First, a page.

What is IV Therapy

IV Therapy in Toronto is a lifesaving medical protocol of administering a fluid substance directly into a person’s vein through a catheter.


Many of the medical treatments today were pioneered by our ancestors and evolved over time as knowledge of human anatomy and physiology grew. Blood therapy dates back to ancient times when bloodletting and leeches were used as a method of extracting illnesses. Those first attempts in what they believed would rid people of illness through extracting blood were made in the early 17th Century and later abandoned due to poor results. Not until the 19th Century when the Cholera Epidemic, some 200 years later was the idea revisited when the patient’s dehydration was the primary cause of fatalities. Not until the 20th Century when blood typing along with the discovery of pyrogens did IV therapy become much safer. Knowledge gained by physicians in field hospitals during the two world wars was a contributing factor in making IV Therapy a safe treatment. The further discovery of plastic used in the plastic bags to hold IV fluids and in catheters reduced the threat of infections. Developed over time by our ancestors IV Therapy is now a practical, beneficial lifesaving treatment.

Types of IV Therapy

An IV can be used as a method of administering 3 types of therapies while providing care for a patient, the introduction of IV fluids, drug therapies or blood products.


Imagine you or someone you know has been injured in a car accident, paramedics will arrive on the scene, make an assessment of your injuries and decide to transport you to the Hospital. One of the first things a paramedic is trained to do is insert a catheter in your vein then hang a bag of IV solution to keep you hydrated and replace any blood volume lost due to injuries.


On arrival at the hospital you may be experiencing a high level of pain from your injuries, the Emergency nurse can then inject pain medications through the IV known as a push. Further observation or tests may be needed to evaluate your condition and any antibiotics to fight an infection can be administered through the IV as well this is called piggybacking.


Lab tests reveal you’ve lost too much blood from your injuries, your red blood count is too low and the Physician writes an order for a blood transfusion which is then administered through IV as well. Should any surgery be needed of course IV Therapies are there to administer any fluids, drugs or blood products if they are required.

Visit the IV Lounge for IV drips in Toronto.

Rethinking Your Child’s Sports Drink

A 4 to 5-year old kid can drink an average of 17 teaspoons of added sugar every day, which is approximately 65 pounds of added sugar every year. The added sugar intake of a kid normally comes from candies, high-fat content desserts, and beverages loaded with sugar such as soft drinks and fruit drinks, Not only these drinks contribute to poor nutrition and increase the risk for obesity, they are also culprits to maintaining good oral health, according to Vancouver Pediatric Dentists.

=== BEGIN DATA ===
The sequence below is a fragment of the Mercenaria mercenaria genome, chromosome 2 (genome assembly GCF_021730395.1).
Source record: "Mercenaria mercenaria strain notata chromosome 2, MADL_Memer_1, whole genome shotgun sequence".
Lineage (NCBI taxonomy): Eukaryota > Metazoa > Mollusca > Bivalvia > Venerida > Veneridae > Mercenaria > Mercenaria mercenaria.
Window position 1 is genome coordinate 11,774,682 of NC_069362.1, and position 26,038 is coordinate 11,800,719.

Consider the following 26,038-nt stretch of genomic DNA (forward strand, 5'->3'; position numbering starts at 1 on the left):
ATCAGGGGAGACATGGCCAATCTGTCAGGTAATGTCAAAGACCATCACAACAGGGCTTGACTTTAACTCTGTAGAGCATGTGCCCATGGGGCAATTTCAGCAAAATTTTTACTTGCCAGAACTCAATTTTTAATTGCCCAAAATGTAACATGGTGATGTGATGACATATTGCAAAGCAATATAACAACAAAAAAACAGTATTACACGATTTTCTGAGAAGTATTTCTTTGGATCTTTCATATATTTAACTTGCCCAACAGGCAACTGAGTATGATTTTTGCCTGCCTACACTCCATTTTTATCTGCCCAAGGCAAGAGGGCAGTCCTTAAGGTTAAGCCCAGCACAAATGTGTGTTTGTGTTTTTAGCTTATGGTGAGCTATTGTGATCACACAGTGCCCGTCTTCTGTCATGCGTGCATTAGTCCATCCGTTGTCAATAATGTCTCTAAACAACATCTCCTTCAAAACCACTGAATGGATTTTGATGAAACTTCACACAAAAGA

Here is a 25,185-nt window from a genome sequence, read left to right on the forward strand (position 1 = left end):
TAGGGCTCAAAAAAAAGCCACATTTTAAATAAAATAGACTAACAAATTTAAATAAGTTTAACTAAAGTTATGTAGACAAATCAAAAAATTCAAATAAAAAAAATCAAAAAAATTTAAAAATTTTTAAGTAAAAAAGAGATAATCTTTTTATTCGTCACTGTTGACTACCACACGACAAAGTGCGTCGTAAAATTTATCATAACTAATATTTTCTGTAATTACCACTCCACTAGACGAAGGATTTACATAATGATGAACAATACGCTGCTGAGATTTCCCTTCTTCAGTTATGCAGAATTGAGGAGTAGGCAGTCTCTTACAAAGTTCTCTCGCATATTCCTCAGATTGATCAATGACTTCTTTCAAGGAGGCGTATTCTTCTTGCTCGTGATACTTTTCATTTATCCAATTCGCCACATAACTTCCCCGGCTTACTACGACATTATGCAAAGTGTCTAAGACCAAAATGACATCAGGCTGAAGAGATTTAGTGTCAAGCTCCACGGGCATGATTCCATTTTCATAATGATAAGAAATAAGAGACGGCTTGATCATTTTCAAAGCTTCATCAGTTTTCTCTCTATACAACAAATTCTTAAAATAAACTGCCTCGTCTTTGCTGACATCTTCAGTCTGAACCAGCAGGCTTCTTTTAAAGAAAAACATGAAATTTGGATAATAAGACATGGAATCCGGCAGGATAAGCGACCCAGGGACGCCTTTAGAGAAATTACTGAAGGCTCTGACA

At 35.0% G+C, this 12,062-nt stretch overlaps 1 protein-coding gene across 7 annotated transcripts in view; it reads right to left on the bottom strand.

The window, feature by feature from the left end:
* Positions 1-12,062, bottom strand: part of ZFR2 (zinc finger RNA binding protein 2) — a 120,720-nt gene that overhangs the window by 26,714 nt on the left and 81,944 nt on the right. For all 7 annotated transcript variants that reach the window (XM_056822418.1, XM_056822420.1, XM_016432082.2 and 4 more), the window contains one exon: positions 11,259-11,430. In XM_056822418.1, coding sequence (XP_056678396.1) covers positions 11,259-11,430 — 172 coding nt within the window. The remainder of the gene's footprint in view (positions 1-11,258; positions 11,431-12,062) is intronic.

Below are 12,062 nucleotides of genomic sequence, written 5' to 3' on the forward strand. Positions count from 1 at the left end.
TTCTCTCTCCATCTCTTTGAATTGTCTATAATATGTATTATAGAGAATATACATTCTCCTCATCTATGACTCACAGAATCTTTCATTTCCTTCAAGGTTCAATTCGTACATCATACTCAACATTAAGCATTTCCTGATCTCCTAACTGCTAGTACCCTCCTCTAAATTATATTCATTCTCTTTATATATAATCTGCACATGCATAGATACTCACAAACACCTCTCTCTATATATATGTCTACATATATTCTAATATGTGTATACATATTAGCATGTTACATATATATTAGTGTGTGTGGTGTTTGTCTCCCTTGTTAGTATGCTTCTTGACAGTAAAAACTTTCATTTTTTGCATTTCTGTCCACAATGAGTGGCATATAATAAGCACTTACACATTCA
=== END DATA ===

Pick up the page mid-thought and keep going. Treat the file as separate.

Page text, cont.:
What Should Kids Drink?

  1. Water and milk are the best choices.

Aside from having zero calorie content, water is great thirst-quencher that has no sugar. A single cup of milk contains 300 milligrams of calcium, thus considered to be a good provider for the daily needs of a child.

For milk, make sure to go for fat-free (skim) or low-fat (1%) milk. Dietary guidelines of 2015 for milk or other dairy products or fortified soy drinks for kids are as follows:

  • Ages two to three should drink two cups (480 milliliters) every day.
  • Ages four to eight should have two and a half cups (600 milliliters) per day.
  • Ages nine and older should have three cups (720 milliliters) per day.
  1. Avoid soda.

Nowadays, a lot of children do not drink water – they instead drink sweetened soft drinks, which is alarming. Convincing ads that show sodas and sports drinks are essential for keeping our kids hydrated and satisfied are all over the TV and internet. Sadly, these ads aren’t true. The selling of soft drinks to children is one big industry. According to Beverage-Digest, in 2011, in the US alone, the sale of soda was over and above $74.2 billion dollars. No doubt that our children are barraged with ads for these drinks.

  • Soda: overflowing with sugar and other additives – must be avoided
  • Energy drinks: overflowing with sugar and has high caffeine content – must be avoided
  • Sports drinks: overflowing with excessive sugar – over-hyped and must be avoided
  • Diet drinks: triggers the development of your child’s sweet tooth, which has been associated with obesity – must be avoided
  1. Sports drinks are not for everyone.

Sports drinks are intended for kids who are involved in hours of strenuous activities. These drinks have electrolytes such as potassium and sodium, which are excreted by the body through sweat. Electrolytes are vital to maintaining the balance of fluid levels of the body and for the muscles to work appropriately. But, sports drinks are not required for casual sport enthusiasts and must not be taken regularly.

A friendly reminder from Smiletown Dentistry Vancouver, next time your child reaches for a drink, refrain them from drinking beverages with excessive sugar content. Just bear in mind that you are responsible for what your child drinks – so if you do not buy them, they will not drink it.